Here’s an example: You want to deepen your existing client relationship. One way is through educational content—or “how to” content—helping your readers understand how to do certain things. The fact is, search engines are really solution engines. People use them to solve problems. So a “how to” approach to content is extremely valuable. And you can use technical SEO to wrap the elements of your “how to” piece with the right schema data in such a way that not only can a search engine recognize that it’s a “how to” piece, but also intelligently extract pieces of information from your article and display them in featured how-to searches—even if someone is not on your page. This is just one example of the next generation of SEO data standards Google uses to evaluate content.
Q: What are some common ways companies get SEO wrong?
A: Here’s something I see all the time: Smaller businesses will hire a person to do a website. The contract ends with that person—but the company goes on producing and publishing content on the site for years. None of that content is getting optimized. When you do this, it’s like driving around town with your car in first gear: You have to floor it to get to 15 miles an hour.
On the flipside, proper SEO shifts all your content in a higher gear. So as you put that content out there, you get more out of each piece. A piece of content without SEO is not without value—but it’s like being in first or second gear.
Q: What’s the one actionable SEO item you want readers to walk away from this interview with?
A: Focus on long-form, organic content. Specifically, focus on content that is lead generation-oriented. In other words, it’s oriented toward solving problems. Avoid low-quality, thin, fluff content at all costs.
To get started, Google any question you have—how to do X, Y, Z—and you’ll instantly get 3 blog post ideas just by seeing what shows up in search. Don’t do what many other companies do, which is repackage advice from other sources (often in a list post format). Add your own value and voice to the conversation.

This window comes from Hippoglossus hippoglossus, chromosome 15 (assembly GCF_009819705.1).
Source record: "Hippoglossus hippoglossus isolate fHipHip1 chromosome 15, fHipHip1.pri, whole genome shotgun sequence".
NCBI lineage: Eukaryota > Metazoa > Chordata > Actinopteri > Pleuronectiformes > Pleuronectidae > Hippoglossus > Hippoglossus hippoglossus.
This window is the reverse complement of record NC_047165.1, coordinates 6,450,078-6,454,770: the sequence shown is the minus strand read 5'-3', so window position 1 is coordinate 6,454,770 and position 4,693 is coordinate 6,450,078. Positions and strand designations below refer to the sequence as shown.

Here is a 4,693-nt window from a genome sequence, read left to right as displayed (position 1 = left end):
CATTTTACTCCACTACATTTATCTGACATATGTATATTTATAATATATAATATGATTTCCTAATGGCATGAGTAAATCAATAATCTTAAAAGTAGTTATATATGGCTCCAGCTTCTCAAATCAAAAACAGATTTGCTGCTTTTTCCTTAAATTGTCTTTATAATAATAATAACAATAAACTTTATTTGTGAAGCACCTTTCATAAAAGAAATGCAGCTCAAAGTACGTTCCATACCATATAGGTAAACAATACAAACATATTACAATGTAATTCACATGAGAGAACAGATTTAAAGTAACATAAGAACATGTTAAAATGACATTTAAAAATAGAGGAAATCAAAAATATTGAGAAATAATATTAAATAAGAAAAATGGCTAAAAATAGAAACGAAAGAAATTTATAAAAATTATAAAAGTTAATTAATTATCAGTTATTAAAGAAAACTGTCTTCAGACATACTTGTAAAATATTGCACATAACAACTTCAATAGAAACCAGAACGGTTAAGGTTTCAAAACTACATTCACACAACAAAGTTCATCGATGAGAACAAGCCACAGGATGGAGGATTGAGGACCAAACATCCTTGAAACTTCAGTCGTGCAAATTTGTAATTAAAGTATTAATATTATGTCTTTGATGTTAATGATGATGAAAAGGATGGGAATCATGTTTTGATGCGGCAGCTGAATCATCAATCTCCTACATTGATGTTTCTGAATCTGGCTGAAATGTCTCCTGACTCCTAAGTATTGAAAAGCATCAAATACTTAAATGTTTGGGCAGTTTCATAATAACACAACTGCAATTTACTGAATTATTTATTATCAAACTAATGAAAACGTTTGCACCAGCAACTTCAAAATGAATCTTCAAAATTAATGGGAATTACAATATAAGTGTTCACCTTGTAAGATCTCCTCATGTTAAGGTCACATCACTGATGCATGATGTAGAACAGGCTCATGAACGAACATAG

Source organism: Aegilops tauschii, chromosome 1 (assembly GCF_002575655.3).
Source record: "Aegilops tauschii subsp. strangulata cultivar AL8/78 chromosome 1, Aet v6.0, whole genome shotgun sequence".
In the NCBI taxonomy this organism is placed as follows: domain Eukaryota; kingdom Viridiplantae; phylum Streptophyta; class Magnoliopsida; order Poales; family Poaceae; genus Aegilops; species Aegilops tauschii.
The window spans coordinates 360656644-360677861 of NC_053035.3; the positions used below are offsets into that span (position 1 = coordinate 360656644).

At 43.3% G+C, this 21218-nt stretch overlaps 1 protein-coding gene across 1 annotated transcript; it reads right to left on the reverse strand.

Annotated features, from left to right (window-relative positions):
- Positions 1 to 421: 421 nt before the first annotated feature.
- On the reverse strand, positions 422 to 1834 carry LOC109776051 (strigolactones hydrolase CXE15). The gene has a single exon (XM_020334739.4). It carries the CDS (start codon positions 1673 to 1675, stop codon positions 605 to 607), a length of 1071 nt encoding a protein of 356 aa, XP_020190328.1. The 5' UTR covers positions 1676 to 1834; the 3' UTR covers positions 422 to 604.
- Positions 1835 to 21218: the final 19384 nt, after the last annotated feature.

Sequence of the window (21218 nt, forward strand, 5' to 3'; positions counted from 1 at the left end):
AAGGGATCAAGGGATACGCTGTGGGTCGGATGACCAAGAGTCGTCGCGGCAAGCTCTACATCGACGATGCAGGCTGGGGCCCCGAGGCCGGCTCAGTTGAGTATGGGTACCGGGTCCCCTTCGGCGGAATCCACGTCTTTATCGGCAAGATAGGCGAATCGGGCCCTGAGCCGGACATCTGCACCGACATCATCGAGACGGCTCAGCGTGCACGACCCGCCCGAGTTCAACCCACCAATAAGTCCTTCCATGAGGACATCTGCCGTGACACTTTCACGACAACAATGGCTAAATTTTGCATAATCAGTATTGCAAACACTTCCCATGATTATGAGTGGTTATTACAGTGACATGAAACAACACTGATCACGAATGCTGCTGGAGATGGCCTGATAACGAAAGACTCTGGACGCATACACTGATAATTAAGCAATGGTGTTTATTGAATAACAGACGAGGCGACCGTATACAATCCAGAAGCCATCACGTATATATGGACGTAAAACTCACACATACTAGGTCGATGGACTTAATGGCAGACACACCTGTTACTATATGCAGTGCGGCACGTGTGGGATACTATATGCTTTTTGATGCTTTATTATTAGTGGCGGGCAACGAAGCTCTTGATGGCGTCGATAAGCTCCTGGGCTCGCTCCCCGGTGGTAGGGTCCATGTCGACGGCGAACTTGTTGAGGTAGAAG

Moreover, go deep: a 2500-word guide beats a 500-word blog post. Quality matters more than ever—so make sure your stuff is worth reading. And once that content is created, demand technical optimization from your team.
Q: Sounds great. Any final parting words to share with our readers?
A: I’ll leave you with this: The public is losing its stomach for companies that are all rhetoric. Don’t just say, “We stand with you.” People don’t believe it. Do something! And make sure to align the help you’re providing with your core operations, capacity, and brand purpose. With COVID, your jeweler sends you a notice that he’s washing his hands, ‘stands with you,’ and is making free donuts. Good for him. But why tell me about it? Contrast that with a distillery that starts making sanitizer, or a boot company that starts making masks out of boot leather. It fits, and it’s actually doing something.
Fortunately, creating useful content—meaning content that solves problems—is one of the best ways you can be helpful to your audience, and actually invest in your long-term business growth at the same time.
Q: Hard to argue with that. That’s a wrap for our first interview, stay tuned for interview #2, coming next month!
A: Meantime, if you’d like help creating helpful SEO content Google loves, your audience finds valuable, and drives leads to your business—get in touch with MarketSmiths today.